Now, ten years on, just 12 of these heroic canines survive, and they have been commemorated in a touching series of portraits entitled 'Retrieved'.
The dogs worked tirelessly to search for anyone trapped alive in the rubble, along with countless emergency service workers and members of the public.
Traveling across nine states in the U.S. from Texas to Maryland, Dutch photographer Charlotte Dumas, 34, captured the remaining dogs in their twilight years in their homes where they still live with their handlers, a full decade on from 9/11.
Their stories have now been compiled in a book, called Retrieved, which was published on the tenth anniversary of the attacks.
Noted for her touching portraits of animals, especially dogs, Charlotte wanted 'Retrieved' to mark not only the anniversary of the September 2001 attacks, but also as recognition for some of the first responders and their dogs.
'I felt this was a turning point, especially for the dogs, who although are not forgotten, are not as prominent as the human stories involved,' explained Charlotte, who splits her time between New York and Amsterdam.
'They speak to us as a different species and animals are greatly important for our sense of empathy and to put things into perspective.'
Monday, October 3, 2011
Ten years after that fateful day, a rescue dog named Abby is enjoying her retirement
At first glance, Abby the black Lab doesn’t look her age. There are very few gray hairs on her muzzle, and she’s as alert and intelligent as she ever was. Watch her on her daily walks with Debra Tosch, though, and you can see the decline. The back legs are starting to go, and she just can’t move the way she used to. At 14, Abby is an elderly dog in the twilight of her life.
But what a life she’s had!
Read the full story on the Cesar Millan's website.
Tuesday, September 27, 2011
Deformed puppy, rescued from trash, learns to walk
Wednesday, September 7, 2011
My service dog partner, Emily and I said yes to Puppy Up! with 2 Million Dogs after she was diagnosed with mast cell cancer. Luke, Murphy and Hudson were walking through our town in March 2009 when we learned they would be walking shelter dogs at Animal Friends Humane Society here in SW Ohio. I wanted so much for Emily to meet the boys. The same thing which always challenged us, a lack of wheelchair accessible transportation, kept us from meeting them but couldn’t stop us from being involved. We walked our miles in our neighborhood and would have been honored to walk into Boston with them. Since that wasn’t possible I asked Nature’s Variety, makers of the raw diet which was part of Emily’s successful treatment, to sponsor the cause and they did, for $5,000! We also immediately said yes to The Canine Hereditary Cancer Consortium (CHCC), Canine Comparative Cancer Study, by donating Emily’s DNA. When I learned about the 2012 Calendar as a way to raise funds for this wonderful organization another yes was generated. Reading all the stories, seeing the wonderful spirits of each dog lighting their eyes, tells me once again that Emily is in good company.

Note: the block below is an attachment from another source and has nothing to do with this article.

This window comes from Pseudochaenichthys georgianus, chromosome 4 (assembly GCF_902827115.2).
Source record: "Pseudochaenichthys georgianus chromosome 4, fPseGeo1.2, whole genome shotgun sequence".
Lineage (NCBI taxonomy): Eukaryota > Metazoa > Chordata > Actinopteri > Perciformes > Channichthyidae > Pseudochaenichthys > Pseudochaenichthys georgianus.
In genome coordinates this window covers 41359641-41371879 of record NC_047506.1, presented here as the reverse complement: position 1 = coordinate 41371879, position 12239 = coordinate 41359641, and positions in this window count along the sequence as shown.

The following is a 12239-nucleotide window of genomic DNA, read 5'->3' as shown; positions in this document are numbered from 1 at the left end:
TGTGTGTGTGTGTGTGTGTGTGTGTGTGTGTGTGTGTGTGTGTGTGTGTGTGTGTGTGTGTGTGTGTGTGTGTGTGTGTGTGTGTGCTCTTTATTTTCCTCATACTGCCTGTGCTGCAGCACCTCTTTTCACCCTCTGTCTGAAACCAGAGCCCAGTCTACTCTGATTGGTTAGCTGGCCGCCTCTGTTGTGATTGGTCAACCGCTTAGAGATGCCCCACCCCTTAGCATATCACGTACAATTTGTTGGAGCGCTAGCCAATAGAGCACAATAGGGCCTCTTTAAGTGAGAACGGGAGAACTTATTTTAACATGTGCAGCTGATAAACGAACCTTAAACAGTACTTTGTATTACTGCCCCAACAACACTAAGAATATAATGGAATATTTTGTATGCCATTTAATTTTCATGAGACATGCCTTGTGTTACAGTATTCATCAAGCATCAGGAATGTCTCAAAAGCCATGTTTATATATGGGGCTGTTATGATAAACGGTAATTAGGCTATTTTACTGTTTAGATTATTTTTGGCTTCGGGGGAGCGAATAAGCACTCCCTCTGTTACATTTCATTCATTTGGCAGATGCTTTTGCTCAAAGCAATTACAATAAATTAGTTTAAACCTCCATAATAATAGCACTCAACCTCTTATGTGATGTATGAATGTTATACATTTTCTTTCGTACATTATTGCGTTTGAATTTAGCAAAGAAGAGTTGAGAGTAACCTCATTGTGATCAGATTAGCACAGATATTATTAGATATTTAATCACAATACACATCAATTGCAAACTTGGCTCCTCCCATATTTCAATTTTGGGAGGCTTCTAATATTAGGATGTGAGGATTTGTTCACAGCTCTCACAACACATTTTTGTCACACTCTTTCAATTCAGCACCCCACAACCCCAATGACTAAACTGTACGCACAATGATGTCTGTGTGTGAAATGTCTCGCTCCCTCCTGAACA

Emily and I gratefully said yes to each day we were given. She gracefully overcame great physical and emotional challenges. As a very young dog she gave birth and survived domestic violence in her previous home, sustaining facial nerve and dental damage while protecting the woman.
For us, as foster mom and foster dog for our animal rescue, Wildwood Pet Network, Emily quickly became our ambassador and nanny dog to foster kittens, puppies and ducklings. We said yes, to beating the heartworm we discovered Emily was carrying and then yes again to creating a life together as family.
We knew we could always count on each other and so when my health began to change I hired a trainer and at age seven Emily enthusiastically said yes to being my service dog partner. We trained together for three months and in that time Emily learned everything she needed to learn to be my mobility assistance dog. Our special bond deepened as my physical challenges increased. As with all good service/training relationships we continued to shape ours, taking great delight in training and our working partnership.
As my needs continued to change Emily adapted to meet them, often problem solving the solution herself. Whether retrieving dropped items (phones, remotes, pens, keys, pieces of paper, etc); shopping and paying for things in the store; pulling me in the manual wheelchair or adapting to assist me in the motorized wheelchair; riding the van lift with me or sitting proudly on the bus seat with her safety harness on, the joy on Emily’s face (and on mine for that matter) radiated. We tackled Emily’s ACL injury rehab with water and physical therapy and the unfailing support of our friends – Emily led us in her successful, non surgical recovery with typical zeal.